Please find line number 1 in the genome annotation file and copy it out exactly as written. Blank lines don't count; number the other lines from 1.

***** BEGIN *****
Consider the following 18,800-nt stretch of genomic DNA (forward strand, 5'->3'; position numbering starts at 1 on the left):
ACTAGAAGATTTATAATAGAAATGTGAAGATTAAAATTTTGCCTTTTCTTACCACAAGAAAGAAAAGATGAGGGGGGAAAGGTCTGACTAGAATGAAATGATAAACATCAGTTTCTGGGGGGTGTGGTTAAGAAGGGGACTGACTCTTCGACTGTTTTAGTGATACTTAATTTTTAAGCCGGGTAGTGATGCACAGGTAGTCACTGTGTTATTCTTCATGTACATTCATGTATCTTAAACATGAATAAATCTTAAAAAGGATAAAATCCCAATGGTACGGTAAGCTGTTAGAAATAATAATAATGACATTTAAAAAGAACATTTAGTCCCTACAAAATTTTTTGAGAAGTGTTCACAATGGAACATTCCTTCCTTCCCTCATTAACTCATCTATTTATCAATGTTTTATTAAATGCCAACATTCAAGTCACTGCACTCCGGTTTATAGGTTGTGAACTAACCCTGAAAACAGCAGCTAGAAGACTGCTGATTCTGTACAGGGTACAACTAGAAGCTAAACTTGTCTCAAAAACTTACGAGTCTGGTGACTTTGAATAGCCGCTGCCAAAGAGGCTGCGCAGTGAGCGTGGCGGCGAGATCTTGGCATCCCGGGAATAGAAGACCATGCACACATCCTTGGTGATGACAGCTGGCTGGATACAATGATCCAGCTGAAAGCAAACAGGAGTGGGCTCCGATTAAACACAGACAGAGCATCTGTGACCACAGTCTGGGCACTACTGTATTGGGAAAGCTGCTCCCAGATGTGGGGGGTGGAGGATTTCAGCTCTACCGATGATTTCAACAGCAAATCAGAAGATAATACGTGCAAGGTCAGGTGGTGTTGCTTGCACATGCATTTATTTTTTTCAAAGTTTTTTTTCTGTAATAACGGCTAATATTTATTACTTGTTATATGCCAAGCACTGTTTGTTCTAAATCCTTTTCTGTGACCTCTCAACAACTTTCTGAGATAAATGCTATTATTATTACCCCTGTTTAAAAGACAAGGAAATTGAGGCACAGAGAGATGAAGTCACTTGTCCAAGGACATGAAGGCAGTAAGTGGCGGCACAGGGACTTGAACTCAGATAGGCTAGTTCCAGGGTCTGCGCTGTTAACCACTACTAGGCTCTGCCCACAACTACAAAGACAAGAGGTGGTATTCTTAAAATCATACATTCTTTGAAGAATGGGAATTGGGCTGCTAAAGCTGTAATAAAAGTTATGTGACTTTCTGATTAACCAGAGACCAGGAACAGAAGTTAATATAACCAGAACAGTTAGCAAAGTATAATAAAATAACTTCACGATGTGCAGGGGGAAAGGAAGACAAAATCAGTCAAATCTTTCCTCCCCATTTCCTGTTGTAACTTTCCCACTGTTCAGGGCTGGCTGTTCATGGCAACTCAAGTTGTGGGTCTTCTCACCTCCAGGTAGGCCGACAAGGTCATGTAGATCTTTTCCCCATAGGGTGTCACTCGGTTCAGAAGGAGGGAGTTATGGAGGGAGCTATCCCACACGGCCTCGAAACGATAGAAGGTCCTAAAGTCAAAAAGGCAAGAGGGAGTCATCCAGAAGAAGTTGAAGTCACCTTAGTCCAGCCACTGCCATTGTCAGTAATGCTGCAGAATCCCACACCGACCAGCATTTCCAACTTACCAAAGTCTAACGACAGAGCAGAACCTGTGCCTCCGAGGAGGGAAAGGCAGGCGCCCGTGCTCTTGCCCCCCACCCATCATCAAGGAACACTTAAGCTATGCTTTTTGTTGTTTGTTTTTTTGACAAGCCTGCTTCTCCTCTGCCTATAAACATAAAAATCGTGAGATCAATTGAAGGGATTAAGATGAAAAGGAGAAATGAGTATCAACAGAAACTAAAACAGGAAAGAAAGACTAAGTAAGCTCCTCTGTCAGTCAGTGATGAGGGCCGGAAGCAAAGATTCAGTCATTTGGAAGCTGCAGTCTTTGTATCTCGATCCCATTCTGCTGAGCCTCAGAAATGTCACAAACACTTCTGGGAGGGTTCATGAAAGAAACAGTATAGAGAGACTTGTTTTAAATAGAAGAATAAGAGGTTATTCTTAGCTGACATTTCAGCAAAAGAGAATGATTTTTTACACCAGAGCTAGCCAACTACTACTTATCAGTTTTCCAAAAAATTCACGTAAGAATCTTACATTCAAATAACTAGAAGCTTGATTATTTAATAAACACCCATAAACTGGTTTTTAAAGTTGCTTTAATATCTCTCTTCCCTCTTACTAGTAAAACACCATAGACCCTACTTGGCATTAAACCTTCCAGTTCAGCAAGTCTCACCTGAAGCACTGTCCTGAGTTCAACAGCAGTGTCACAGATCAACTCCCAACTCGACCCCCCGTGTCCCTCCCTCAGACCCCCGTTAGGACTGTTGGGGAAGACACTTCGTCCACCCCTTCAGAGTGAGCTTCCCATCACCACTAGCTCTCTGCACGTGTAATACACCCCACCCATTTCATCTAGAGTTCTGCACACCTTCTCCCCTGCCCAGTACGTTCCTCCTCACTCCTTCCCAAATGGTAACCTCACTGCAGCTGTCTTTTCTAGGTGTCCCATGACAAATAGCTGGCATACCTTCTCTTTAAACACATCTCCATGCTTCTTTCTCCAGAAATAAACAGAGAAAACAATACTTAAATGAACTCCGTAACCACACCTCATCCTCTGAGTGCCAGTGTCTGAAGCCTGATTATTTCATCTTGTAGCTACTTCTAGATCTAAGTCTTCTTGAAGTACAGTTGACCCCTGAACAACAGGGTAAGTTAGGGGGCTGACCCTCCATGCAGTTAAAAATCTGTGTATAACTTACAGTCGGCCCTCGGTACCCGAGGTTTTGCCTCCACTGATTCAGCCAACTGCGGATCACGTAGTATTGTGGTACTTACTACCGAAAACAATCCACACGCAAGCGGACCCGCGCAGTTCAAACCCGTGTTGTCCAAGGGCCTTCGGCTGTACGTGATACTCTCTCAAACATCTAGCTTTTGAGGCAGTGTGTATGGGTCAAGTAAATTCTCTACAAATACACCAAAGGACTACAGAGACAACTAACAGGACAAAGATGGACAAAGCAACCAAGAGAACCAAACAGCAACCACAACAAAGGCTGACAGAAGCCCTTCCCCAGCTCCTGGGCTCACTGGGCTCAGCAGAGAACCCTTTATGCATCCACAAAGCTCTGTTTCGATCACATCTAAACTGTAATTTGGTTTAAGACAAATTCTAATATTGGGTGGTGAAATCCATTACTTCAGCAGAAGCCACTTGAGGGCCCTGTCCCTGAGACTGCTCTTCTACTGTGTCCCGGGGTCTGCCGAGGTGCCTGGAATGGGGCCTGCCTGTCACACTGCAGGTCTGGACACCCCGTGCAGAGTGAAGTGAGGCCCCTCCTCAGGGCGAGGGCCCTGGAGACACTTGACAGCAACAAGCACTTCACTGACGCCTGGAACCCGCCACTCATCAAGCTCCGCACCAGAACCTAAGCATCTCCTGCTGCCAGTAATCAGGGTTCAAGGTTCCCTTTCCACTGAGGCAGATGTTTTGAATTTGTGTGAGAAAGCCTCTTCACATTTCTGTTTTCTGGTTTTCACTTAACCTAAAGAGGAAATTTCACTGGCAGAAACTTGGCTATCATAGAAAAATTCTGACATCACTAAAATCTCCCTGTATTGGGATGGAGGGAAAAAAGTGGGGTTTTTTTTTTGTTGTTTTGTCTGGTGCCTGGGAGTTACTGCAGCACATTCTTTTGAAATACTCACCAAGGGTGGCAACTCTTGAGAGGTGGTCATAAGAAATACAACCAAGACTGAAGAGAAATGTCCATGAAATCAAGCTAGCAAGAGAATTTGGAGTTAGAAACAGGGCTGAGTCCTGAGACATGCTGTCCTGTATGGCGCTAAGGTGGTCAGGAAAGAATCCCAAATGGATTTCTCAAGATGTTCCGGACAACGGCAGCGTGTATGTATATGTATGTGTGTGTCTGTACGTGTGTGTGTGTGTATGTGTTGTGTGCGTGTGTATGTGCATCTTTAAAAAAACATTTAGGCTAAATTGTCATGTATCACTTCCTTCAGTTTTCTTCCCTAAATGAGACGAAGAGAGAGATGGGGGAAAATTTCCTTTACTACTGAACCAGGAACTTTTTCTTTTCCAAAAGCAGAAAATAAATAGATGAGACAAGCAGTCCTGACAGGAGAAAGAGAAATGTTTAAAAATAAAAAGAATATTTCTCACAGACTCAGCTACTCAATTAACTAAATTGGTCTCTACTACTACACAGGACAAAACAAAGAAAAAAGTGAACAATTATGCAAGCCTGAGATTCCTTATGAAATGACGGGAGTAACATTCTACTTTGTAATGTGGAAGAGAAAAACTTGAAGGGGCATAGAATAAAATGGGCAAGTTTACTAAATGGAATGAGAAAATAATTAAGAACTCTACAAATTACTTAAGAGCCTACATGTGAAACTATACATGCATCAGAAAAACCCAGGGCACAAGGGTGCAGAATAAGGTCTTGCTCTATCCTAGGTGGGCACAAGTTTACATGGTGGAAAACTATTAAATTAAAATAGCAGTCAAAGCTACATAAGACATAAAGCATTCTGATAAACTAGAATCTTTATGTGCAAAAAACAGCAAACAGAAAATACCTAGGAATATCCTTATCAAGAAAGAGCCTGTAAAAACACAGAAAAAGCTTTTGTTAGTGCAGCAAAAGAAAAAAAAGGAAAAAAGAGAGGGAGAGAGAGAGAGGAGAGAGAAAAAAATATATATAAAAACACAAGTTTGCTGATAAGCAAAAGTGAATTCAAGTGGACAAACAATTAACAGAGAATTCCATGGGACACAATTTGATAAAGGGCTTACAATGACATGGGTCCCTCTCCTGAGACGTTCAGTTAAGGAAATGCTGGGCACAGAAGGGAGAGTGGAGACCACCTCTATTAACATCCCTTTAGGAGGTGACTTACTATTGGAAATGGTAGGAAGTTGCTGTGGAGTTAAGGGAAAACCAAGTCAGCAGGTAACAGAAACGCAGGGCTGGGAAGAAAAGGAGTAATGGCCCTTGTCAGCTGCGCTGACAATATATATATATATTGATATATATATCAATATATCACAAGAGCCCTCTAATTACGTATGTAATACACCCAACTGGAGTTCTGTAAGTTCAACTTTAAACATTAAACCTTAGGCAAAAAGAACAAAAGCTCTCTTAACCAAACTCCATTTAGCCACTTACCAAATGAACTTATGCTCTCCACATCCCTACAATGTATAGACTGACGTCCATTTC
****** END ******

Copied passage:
Consider the following 18,800-nt stretch of genomic DNA (forward strand, 5'->3'; position numbering starts at 1 on the left):